Marcia Stein, CARA member and archivist for the Robert M. Meyers Archives for the Chicago Province of the Society of the Divine Word wants to share the following article regarding their new Community Histories Project. CARA sends belated congratulations for the Chicago Province's 25th anniversary in 2010 and best wishes for a successful project!
October 15, 1895 a German religious brother arrived in America at Hoboken, New Jersey. Brother Wendelin came to sell German-language magazines published in Holland by the religious congregation to which he belonged, the Society of the Divine Word (SVD). The SVD established themselves in North America about twenty miles north of Chicago, Illinois at a site now called Techny. The site was the location of their first community and first province in this country. From there the Society expanded east, south, west and north establishing communities and seminaries to train missionary priests to serve God at home and abroad.
An anniversary is the typical time to celebrate an organization’s history. In 2000 the Society of the Divine Word published a history for its centennial in Illinois with In the Light of the Word by Ernest Brandewie that told the story of the Society in North America. Over time the SVDs’ provinces expanded to four and then back to three by amalgamating two of them into the Chicago Province in 1985. June 1, 2010, the Chicago Province celebrated its 25th Jubilee.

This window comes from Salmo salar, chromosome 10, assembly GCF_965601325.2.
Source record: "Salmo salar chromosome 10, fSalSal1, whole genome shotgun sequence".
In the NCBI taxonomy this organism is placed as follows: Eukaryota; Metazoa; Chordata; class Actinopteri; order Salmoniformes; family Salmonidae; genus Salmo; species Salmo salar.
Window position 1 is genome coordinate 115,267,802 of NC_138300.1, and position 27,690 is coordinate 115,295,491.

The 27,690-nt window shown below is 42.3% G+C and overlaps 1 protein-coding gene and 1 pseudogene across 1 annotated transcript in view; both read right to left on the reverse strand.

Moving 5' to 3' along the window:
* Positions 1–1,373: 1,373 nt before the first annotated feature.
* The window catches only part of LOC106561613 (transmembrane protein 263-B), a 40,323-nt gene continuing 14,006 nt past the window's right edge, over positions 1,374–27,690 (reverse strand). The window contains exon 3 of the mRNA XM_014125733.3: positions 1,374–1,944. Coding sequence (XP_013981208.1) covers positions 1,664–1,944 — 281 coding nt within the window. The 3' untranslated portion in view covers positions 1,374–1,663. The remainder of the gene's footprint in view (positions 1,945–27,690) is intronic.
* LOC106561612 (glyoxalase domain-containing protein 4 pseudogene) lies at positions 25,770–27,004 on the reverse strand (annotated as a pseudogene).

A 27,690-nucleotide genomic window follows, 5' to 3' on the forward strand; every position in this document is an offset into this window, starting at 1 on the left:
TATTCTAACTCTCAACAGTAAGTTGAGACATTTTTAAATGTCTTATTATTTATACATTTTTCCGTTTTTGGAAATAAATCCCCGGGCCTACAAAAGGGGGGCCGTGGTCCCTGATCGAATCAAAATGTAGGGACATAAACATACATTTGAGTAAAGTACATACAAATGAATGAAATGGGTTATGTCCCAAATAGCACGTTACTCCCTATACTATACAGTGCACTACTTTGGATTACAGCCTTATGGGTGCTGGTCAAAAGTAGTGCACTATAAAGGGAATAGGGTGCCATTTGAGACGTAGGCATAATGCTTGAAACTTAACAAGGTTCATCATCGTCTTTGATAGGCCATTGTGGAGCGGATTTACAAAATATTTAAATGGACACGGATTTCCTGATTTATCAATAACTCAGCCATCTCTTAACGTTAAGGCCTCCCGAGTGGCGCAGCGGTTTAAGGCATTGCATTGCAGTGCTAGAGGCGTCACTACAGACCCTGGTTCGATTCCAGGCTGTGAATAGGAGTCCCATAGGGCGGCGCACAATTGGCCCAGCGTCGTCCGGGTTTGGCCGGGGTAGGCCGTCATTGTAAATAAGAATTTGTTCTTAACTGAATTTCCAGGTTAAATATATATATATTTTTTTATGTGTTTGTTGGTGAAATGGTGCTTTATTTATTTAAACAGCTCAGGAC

Since the community is the basic unit of a religious order it represents home base where the priests and brothers received their education and training. It is the face of the Society in the cities and towns where they are located and therefore has an important history of its own. “Is there a history of my community?” is a question asked of the archives. Sometimes the answer is yes, but often it is no. The community histories that exist were either written many years ago or are limited in scope. When the idea of writing community histories to commemorate the 25th anniversary of the province was proposed, guidelines for their content were established and the scope expanded to start at the beginning of each community as well as to include the three closed communities.
The Community History Project was born. It is under the historical guidance of the SVD Coordinator, Fr. Elmer Nadicksbernd, SVD and the project management of the archivist, Marcia Stein. Each community will have an SVD “scribe” who will write the history based on the historical records from the archives, their communities, and the memories of their confreres. We plan to have eighteen community histories written for internal publication by the end of 2011. One is already delivered. We are off and writing!